• Infection or severe illness promotes insulin resistance
  • Stress also promotes insulin resistance
  • Inactivity and excess weight will activate insulin resistance
  • During steroid use insulin resistance rises to the extreme
You can't tell that you have insulin resistance by how you feel. You'd need to get a blood glucose meter that checks your blood glucose levels. Likewise, you wouldn't know if you have most of the other conditions that are part of insulin resistance syndrome (high blood pressure, low "good" cholesterol levels, and high triglycerides) without seeing your doctor.

If you already have insulin resistance, you can take actions that will help your health.
  • Exercise. Go for at least 30 minutes a day of moderate activity (like brisk walking) 5 or more days a week. If you're not active now, work up to that if you are medically able.
  • Get to a healthy weight. If you're not sure what you should weigh or how to reach a weight loss goal, ask your doctor. You may also want to talk with a nutritionist and a certified personal trainer.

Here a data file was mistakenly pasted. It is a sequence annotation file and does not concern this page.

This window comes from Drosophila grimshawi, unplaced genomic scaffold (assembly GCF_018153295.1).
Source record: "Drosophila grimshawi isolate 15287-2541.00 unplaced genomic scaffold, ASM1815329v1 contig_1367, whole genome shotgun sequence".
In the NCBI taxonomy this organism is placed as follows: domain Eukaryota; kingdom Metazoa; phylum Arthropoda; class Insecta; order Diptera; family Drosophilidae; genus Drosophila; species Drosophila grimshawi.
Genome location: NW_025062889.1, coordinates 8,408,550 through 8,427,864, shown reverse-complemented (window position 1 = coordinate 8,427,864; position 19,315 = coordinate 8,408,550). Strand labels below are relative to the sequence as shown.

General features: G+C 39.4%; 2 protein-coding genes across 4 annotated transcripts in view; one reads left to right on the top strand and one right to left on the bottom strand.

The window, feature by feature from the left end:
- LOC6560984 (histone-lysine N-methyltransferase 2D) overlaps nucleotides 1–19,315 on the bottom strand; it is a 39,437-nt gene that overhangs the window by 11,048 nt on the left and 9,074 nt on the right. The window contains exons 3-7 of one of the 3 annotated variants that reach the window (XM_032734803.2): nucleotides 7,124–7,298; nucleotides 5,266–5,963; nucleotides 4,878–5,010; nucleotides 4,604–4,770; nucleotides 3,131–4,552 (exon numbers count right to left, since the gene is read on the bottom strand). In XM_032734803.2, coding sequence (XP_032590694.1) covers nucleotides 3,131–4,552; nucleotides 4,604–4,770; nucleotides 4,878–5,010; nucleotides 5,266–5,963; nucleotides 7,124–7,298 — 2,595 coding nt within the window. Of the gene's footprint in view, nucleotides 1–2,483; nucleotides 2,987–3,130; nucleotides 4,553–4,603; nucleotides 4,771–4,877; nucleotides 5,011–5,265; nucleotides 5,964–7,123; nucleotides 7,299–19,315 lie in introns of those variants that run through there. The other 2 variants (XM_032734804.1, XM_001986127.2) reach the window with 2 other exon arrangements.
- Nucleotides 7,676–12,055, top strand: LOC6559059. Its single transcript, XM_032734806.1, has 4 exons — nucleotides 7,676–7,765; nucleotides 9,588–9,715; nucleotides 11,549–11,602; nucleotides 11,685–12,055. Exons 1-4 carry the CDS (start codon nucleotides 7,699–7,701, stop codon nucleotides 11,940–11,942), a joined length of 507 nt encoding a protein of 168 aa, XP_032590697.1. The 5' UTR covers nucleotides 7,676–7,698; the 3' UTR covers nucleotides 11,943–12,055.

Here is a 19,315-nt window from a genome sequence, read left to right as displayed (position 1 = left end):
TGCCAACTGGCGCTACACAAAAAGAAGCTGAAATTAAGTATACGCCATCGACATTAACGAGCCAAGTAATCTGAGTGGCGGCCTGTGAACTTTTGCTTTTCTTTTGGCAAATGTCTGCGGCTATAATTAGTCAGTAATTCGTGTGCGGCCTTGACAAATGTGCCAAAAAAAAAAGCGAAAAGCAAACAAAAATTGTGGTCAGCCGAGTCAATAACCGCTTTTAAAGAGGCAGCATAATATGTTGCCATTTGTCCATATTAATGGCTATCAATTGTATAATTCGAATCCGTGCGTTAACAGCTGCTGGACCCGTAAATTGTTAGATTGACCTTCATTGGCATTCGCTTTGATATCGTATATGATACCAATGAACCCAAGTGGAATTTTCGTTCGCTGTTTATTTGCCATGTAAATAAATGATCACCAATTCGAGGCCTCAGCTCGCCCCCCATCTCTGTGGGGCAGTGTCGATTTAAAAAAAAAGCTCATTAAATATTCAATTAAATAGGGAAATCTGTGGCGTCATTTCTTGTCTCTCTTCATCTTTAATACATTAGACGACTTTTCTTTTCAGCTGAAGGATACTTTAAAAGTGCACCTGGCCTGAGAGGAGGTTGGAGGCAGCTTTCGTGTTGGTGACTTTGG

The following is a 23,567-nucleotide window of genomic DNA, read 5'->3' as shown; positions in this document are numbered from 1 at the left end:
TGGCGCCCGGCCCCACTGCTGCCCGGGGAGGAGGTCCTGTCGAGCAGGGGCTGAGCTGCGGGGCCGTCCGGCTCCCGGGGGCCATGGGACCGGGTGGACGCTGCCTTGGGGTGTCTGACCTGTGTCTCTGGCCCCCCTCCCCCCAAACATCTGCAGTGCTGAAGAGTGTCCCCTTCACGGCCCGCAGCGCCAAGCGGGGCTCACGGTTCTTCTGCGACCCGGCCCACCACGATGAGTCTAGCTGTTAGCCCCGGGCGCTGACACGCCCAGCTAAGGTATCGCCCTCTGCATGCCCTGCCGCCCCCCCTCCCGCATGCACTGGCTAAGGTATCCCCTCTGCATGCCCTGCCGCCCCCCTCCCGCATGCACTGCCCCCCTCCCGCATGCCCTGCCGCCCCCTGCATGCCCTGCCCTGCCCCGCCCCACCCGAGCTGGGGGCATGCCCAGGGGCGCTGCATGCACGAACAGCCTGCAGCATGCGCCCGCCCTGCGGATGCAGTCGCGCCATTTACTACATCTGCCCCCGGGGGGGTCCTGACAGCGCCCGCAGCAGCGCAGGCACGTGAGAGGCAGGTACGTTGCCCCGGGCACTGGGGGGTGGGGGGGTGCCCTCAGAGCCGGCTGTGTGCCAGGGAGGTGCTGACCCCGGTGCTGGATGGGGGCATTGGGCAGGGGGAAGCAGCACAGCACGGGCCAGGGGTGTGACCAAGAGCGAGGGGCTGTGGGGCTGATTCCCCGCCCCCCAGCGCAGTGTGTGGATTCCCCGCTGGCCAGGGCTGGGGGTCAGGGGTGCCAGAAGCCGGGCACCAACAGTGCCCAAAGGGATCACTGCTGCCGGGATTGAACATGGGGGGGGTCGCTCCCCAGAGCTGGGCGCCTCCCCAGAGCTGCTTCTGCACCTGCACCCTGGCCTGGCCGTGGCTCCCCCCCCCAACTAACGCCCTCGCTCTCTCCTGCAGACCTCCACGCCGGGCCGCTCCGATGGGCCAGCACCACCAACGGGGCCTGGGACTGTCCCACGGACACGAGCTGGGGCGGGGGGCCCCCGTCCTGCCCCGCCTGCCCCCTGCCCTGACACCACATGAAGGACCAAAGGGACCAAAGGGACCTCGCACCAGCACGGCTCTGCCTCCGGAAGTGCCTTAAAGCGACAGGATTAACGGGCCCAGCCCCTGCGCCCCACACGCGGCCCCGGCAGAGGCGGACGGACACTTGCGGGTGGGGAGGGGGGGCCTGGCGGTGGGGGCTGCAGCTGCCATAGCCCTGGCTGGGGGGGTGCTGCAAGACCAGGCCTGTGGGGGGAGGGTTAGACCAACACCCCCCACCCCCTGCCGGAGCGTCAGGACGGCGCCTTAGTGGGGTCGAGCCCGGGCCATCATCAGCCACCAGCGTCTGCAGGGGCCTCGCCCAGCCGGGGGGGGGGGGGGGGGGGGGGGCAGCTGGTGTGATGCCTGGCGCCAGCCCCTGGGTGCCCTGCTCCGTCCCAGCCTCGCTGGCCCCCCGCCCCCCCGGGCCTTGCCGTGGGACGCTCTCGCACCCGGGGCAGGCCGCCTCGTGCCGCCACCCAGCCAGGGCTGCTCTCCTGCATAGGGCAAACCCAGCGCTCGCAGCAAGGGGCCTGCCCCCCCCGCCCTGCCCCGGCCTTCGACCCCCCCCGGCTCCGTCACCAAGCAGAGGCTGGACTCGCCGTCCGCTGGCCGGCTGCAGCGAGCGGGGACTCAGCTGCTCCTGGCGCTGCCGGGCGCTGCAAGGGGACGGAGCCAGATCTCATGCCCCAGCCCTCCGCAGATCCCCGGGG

• Eat a healthy diet. Think fruits, vegetables, nuts, beans, fish, legumes, and other protein.
Some people with insulin resistance may also need to take the prescription drug metformin to help control it.

Warning: Another source says this - Thiazolidinediones (TZDs) comprise another class of diabetes drugs which increase sensitivity to insulin, including pioglitazone (Actos) and rosiglitazone (Avandia). These medications are no longer used routinely, in part because of liver toxicity that requires monitoring of liver blood tests. This class of diabetes drugs is known for increasing or causing weight increase.

The person's body may not be producing enough insulin to meet their needs, so some glucose can't get into the cells. Glucose remains in the bloodstream, causing high blood glucose levels. In many cases, the person may actually be producing more insulin than one might reasonably expect that person to need to convert the amount of food they've eaten at a meal into energy. Their pancreas is actually working overtime to produce more insulin because the body's cells are resistant to the effects of insulin. Basically, the cells, despite the presence of insulin in the bloodstream, don't become unlocked and don't let enough of the glucose in the blood into the cells.